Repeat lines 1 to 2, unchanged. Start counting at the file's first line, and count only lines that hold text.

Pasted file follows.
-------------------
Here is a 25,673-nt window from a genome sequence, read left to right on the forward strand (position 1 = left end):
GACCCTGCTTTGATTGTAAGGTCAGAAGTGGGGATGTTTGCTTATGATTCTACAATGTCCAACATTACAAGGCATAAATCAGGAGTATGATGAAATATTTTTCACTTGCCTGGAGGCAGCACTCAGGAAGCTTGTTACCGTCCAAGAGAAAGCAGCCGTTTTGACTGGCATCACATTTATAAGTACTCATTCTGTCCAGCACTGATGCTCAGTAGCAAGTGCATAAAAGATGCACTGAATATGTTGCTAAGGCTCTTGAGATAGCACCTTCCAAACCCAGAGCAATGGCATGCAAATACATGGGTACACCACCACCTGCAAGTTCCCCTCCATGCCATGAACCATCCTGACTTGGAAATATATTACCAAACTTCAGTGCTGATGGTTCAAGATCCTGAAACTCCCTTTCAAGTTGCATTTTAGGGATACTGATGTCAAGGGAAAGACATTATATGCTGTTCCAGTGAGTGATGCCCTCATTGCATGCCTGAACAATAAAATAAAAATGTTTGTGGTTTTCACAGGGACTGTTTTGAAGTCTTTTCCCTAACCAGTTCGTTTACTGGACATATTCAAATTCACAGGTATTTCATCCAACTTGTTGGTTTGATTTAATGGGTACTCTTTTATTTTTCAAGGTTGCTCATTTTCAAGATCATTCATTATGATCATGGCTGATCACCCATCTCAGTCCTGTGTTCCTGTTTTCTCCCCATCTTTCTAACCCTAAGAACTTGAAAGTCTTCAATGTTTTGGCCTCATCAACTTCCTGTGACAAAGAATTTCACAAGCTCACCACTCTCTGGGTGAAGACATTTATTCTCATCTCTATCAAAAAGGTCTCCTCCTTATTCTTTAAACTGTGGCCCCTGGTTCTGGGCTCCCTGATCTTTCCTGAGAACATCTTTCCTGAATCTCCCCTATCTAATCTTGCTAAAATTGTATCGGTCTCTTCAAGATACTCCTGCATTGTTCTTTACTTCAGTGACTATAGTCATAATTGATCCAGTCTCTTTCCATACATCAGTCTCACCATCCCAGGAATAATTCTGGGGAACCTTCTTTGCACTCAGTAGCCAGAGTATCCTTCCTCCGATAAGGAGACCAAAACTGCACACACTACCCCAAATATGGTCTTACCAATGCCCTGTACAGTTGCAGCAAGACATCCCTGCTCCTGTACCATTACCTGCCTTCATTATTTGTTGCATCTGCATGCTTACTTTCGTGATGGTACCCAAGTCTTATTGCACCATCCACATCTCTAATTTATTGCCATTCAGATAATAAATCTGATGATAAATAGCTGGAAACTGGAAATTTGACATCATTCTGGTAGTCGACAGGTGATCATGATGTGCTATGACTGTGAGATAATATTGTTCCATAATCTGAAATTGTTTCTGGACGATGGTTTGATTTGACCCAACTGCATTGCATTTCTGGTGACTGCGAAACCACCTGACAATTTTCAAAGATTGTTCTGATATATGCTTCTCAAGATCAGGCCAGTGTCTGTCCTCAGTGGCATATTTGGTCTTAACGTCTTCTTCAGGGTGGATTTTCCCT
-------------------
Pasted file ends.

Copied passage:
Here is a 25,673-nt window from a genome sequence, read left to right on the forward strand (position 1 = left end):
GACCCTGCTTTGATTGTAAGGTCAGAAGTGGGGATGTTTGCTTATGATTCTACAATGTCCAACATTACAAGGCATAAATCAGGAGTATGATGAAATATTTTTCACTTGCCTGGAGGCAGCACTCAGGAAGCTTGTTACCGTCCAAGAGAAAGCAGCCGTTTTGACTGGCATCACATTTATAAGTACTCATTCTGTCCAGCACTGATGCTCAGTAGCAAGTGCATAAAAGATGCACTGAATATGTTGCTAAGGCTCTTGAGATAGCACCTTCCAAACCCAGAGCAATGGCATGCAAATACATGGGTACACCACCACCTGCAAGTTCCCCTCCATGCCATGAACCATCCTGACTTGGAAATATATTACCAAACTTCAGTGCTGATGGTTCAAGATCCTGAAACTCCCTTTCAAGTTGCATTTTAGGGATACTGATGTCAAGGGAAAGACATTATATGCTGTTCCAGTGAGTGATGCCCTCATTGCATGCCTGAACAATAAAATAAAAATGTTTGTGGTTTTCACAGGGACTGTTTTGAAGTCTTTTCCCTAACCAGTTCGTTTACTGGACATATTCAAATTCACAGGTATTTCATCCAACTTGTTGGTTTGATTTAATGGGTACTCTTTTATTTTTCAAGGTTGCTCATTTTCAAGATCATTCATTATGATCATGGCTGATCACCCATCTCAGTCCTGTGTTCCTGTTTTCTCCCCATCTTTCTAACCCTAAGAACTTGAAAGTCTTCAATGTTTTGGCCTCATCAACTTCCTGTGACAAAGAATTTCACAAGCTCACCACTCTCTGGGTGAAGACATTTATTCTCATCTCTATCAAAAAGGTCTCCTCCTTATTCTTTAAACTGTGGCCCCTGGTTCTGGGCTCCCTGATCTTTCCTGAGAACATCTTTCCTGAATCTCCCCTATCTAATCTTGCTAAAATTGTATCGGTCTCTTCAAGATACTCCTGCATTGTTCTTTACTTCAGTGACTATAGTCATAATTGATCCAGTCTCTTTCCATACATCAGTCTCACCATCCCAGGAATAATTCTGGGGAACCTTCTTTGCACTCAGTAGCCAGAGTATCCTTCCTCCGATAAGGAGACCAAAACTGCACACACTACCCCAAATATGGTCTTACCAATGCCCTGTACAGTTGCAGCAAGACATCCCTGCTCCTGTACCATTACCTGCCTTCATTATTTGTTGCATCTGCATGCTTACTTTCGTGATGGTACCCAAGTCTTATTGCACCATCCACATCTCTAATTTATTGCCATTCAGATAATAAATCTGATGATAAATAGCTGGAAACTGGAAATTTGACATCATTCTGGTAGTCGACAGGTGATCATGATGTGCTATGACTGTGAGATAATATTGTTCCATAATCTGAAATTGTTTCTGGACGATGGTTTGATTTGACCCAACTGCATTGCATTTCTGGTGACTGCGAAACCACCTGACAATTTTCAAAGATTGTTCTGATATATGCTTCTCAAGATCAGGCCAGTGTCTGTCCTCAGTGGCATATTTGGTCTTAACGTCTTCTTCAGGGTGGATTTTCCCT